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China’s Blockade of Cultural Korea Marks Troublesome Anniversary

Ceremonies were held in Beijing and Seoul on Thursday to mark the 25th anniversary of diplomatic relations between China and South Korea. But neither foreign minister dared to show up.

Presidents, Xi Jinping and Moon Jae-in sent each other polite messages. But neither mentioned the current political stand-off.

That’s because the two countries also recently marked the first anniversary of China’s cultural and economic blockade of its near neighbor and previously one of its busiest trading partners.

Diplomatic sources point to the South Korean decision to allow the U.S. deployment of the Terminal High Altitude Area Defense (THAAD) missile system on Korean soil. South Korea and the U.S. argue that the missile shield is necessary protection against an increasingly belligerent and nuclear armed North Korea. China argues that the missile system’s radar allows spying into Chinese territory.

While the military and political arguments continue, South Korean entertainment content has disappeared from view in China. Literally. Where Korean TV shows were already on air in China, Korean faces were blurred out. In other instances Korean names were replaced with Chinese names in the credits.

Since July last year, when the THAAD deployment decision was taken, Korean film and TV rights sales to China have collapsed. Co-productions, previously flourishing as Korean firms repackaged their commercial skills and proven IP for the massively larger Chinese market, were halted or abandoned.

K-pop bands, many of which had carefully included one or two mandarin speakers, soon ceased touring. And Korea’s post-production and VFX industry, which for many years has provided attractively-priced services to Chinese productions, found itself losing orders.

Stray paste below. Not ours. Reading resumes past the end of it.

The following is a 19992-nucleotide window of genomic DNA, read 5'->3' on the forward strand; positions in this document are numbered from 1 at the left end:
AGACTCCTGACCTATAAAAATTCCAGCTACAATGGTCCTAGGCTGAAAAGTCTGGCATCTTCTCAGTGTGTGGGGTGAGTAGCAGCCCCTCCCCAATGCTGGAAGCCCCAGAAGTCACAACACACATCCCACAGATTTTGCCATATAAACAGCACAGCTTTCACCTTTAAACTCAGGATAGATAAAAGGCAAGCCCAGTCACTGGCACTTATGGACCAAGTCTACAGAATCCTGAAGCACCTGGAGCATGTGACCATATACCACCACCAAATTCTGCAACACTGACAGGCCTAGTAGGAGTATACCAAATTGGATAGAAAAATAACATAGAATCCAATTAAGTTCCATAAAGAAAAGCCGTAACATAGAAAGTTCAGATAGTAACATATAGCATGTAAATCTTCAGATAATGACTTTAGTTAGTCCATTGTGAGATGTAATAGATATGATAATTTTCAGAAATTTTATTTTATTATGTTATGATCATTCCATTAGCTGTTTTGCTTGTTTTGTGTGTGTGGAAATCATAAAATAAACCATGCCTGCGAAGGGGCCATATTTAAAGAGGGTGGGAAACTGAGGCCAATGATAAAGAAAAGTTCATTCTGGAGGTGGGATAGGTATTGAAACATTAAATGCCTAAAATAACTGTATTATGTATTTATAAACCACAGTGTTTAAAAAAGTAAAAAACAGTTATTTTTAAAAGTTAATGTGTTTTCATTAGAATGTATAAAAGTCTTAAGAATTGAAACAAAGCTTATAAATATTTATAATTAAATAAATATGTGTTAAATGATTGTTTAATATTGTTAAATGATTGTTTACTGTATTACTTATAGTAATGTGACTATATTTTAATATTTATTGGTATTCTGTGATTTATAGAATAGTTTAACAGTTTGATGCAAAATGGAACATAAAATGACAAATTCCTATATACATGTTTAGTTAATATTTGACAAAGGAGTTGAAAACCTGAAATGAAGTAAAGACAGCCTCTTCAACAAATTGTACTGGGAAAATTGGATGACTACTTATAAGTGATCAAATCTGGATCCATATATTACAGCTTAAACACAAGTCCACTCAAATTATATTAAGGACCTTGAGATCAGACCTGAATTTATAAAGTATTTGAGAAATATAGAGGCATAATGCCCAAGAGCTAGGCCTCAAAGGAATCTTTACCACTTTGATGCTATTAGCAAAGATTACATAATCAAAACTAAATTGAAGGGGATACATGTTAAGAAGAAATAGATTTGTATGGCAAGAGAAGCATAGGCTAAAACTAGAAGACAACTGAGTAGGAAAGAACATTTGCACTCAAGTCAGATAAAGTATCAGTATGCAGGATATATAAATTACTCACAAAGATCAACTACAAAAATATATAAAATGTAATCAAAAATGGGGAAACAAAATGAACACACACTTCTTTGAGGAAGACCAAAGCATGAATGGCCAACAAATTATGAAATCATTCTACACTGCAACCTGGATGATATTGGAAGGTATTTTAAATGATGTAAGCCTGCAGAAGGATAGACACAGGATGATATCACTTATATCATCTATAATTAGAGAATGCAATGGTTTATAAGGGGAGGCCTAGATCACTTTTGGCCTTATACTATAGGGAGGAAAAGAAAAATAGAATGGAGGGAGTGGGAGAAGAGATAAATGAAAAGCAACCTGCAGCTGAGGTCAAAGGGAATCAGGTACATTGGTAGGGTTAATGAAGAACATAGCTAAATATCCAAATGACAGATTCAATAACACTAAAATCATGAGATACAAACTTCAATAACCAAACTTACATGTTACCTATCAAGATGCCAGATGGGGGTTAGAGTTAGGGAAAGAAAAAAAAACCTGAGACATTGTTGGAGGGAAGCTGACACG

While Korean films have been the mainstay of major festivals including Cannes and Berlin, neither the Beijing festival in April or the Shanghai festival in June included any in their lineup. At last December’s Macau film festival, mainland Chinese media refused to cover any of the Korean movies – including prize-winner and Asia-wide box office sensation “Train to Busan.”

While it is difficult to measure the cost of losses across the entire Korean entertainment industry, the share prices of Korea’s three leading talent agencies provide some indication. SM Entertainment is down 18% since July 2016, representing a $150 million loss of market value. YG Entertainment is down 32%, representing $230 million of reduced market capitalization. In contrast, JYP, which has little China exposure, is up 32%.

Several commentators held out hope that the ban on Korean content would dissipate after South Korea elected a new president, who advocates dialog with the North’s Kim Jong-un. But instead the blockade has continued unchanged.

The Beijing office of the Korean Creative Content Agency says it has not been approached by any company this year for rights sales support or remake deals.

“We were expecting to see things get better as the new government took over, but that isn’t the case. Recent Chinese TV series starring big Korean stars such as Jang Dong-gun have ended up not airing at all. (Chinese media regulator) SARFT set even tighter restrictions on TV last month,” said one Korean producer who had been based in China, but has now returned to Korea. He spoke on condition of anonymity.

“Not only are programs starring Korean talent banned, but also shows that are based on foreign formats can no longer be broadcast during prime time. The prospects remain poor. Most Korean staff who were in China have returned home.”

Hotels to cinemas conglomerate, Lotte appears to have been singled out for punishment. Construction of its theme park in China has been halted on dubious safety grounds. And this week, items were confiscated from its Chinese supermarket chain. It is not clear whether Lotte and CJ-CGV’s many multiplexes in China have been affected.

Other business sectors have seen similar declines. Kia and Hyundai Motors this year have sold less than half the number of cars than in the same period of 2016. Korean cosmetics and tourism industries have also suffered. But no end is in sight.

“The THAAD agenda is currently the biggest impediment to the development of the two countries’ diplomatic relations, perhaps even the most difficult one since the establishment of bilateral ties,” said Chinese ambassador to South Korea Qiu Guo Hong at a seminar in Seoul on Monday.

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